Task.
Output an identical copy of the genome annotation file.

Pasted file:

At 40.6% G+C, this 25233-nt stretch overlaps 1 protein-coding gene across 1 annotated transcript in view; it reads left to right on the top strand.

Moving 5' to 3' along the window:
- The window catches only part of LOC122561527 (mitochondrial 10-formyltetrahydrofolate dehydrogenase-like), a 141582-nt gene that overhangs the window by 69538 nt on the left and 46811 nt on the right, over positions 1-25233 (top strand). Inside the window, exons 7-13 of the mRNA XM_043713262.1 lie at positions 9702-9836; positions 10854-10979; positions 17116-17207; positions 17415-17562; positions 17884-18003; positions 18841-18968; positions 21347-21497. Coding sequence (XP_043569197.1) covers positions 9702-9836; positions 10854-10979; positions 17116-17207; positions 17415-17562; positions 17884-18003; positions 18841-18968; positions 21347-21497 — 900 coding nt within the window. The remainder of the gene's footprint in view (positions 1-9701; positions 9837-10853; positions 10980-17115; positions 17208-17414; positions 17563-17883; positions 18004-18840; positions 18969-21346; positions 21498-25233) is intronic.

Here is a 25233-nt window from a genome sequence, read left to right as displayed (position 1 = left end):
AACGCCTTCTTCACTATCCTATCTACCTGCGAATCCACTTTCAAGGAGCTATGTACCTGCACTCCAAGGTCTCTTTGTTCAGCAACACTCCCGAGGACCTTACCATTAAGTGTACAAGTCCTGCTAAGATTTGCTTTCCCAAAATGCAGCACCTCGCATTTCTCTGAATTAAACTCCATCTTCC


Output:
At 40.6% G+C, this 25233-nt stretch overlaps 1 protein-coding gene across 1 annotated transcript in view; it reads left to right on the top strand.

Moving 5' to 3' along the window:
- The window catches only part of LOC122561527 (mitochondrial 10-formyltetrahydrofolate dehydrogenase-like), a 141582-nt gene that overhangs the window by 69538 nt on the left and 46811 nt on the right, over positions 1-25233 (top strand). Inside the window, exons 7-13 of the mRNA XM_043713262.1 lie at positions 9702-9836; positions 10854-10979; positions 17116-17207; positions 17415-17562; positions 17884-18003; positions 18841-18968; positions 21347-21497. Coding sequence (XP_043569197.1) covers positions 9702-9836; positions 10854-10979; positions 17116-17207; positions 17415-17562; positions 17884-18003; positions 18841-18968; positions 21347-21497 — 900 coding nt within the window. The remainder of the gene's footprint in view (positions 1-9701; positions 9837-10853; positions 10980-17115; positions 17208-17414; positions 17563-17883; positions 18004-18840; positions 18969-21346; positions 21498-25233) is intronic.

Here is a 25233-nt window from a genome sequence, read left to right as displayed (position 1 = left end):
AACGCCTTCTTCACTATCCTATCTACCTGCGAATCCACTTTCAAGGAGCTATGTACCTGCACTCCAAGGTCTCTTTGTTCAGCAACACTCCCGAGGACCTTACCATTAAGTGTACAAGTCCTGCTAAGATTTGCTTTCCCAAAATGCAGCACCTCGCATTTCTCTGAATTAAACTCCATCTTCC